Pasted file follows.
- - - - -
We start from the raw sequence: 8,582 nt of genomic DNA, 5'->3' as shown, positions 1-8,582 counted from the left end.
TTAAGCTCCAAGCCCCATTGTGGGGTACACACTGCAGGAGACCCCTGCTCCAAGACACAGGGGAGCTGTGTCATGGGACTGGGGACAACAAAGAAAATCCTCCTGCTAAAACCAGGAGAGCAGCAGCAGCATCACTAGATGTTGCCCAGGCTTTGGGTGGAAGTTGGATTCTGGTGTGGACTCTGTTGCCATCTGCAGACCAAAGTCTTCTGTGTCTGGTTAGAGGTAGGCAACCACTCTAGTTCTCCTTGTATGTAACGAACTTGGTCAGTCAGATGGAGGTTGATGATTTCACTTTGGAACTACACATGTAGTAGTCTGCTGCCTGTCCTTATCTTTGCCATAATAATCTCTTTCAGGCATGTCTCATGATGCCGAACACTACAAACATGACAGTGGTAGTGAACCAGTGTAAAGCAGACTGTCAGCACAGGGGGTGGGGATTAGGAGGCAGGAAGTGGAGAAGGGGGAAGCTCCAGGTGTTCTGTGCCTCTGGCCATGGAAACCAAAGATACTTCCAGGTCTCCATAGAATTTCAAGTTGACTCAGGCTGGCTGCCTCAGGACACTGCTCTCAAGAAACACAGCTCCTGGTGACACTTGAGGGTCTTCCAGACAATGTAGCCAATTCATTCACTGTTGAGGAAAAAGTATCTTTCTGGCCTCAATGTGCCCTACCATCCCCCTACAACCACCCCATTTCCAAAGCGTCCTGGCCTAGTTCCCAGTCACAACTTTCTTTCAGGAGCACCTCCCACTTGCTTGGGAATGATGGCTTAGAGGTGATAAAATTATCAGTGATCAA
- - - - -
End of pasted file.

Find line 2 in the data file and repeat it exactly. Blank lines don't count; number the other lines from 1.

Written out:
TTAAGCTCCAAGCCCCATTGTGGGGTACACACTGCAGGAGACCCCTGCTCCAAGACACAGGGGAGCTGTGTCATGGGACTGGGGACAACAAAGAAAATCCTCCTGCTAAAACCAGGAGAGCAGCAGCAGCATCACTAGATGTTGCCCAGGCTTTGGGTGGAAGTTGGATTCTGGTGTGGACTCTGTTGCCATCTGCAGACCAAAGTCTTCTGTGTCTGGTTAGAGGTAGGCAACCACTCTAGTTCTCCTTGTATGTAACGAACTTGGTCAGTCAGATGGAGGTTGATGATTTCACTTTGGAACTACACATGTAGTAGTCTGCTGCCTGTCCTTATCTTTGCCATAATAATCTCTTTCAGGCATGTCTCATGATGCCGAACACTACAAACATGACAGTGGTAGTGAACCAGTGTAAAGCAGACTGTCAGCACAGGGGGTGGGGATTAGGAGGCAGGAAGTGGAGAAGGGGGAAGCTCCAGGTGTTCTGTGCCTCTGGCCATGGAAACCAAAGATACTTCCAGGTCTCCATAGAATTTCAAGTTGACTCAGGCTGGCTGCCTCAGGACACTGCTCTCAAGAAACACAGCTCCTGGTGACACTTGAGGGTCTTCCAGACAATGTAGCCAATTCATTCACTGTTGAGGAAAAAGTATCTTTCTGGCCTCAATGTGCCCTACCATCCCCCTACAACCACCCCATTTCCAAAGCGTCCTGGCCTAGTTCCCAGTCACAACTTTCTTTCAGGAGCACCTCCCACTTGCTTGGGAATGATGGCTTAGAGGTGATAAAATTATCAGTGATCAA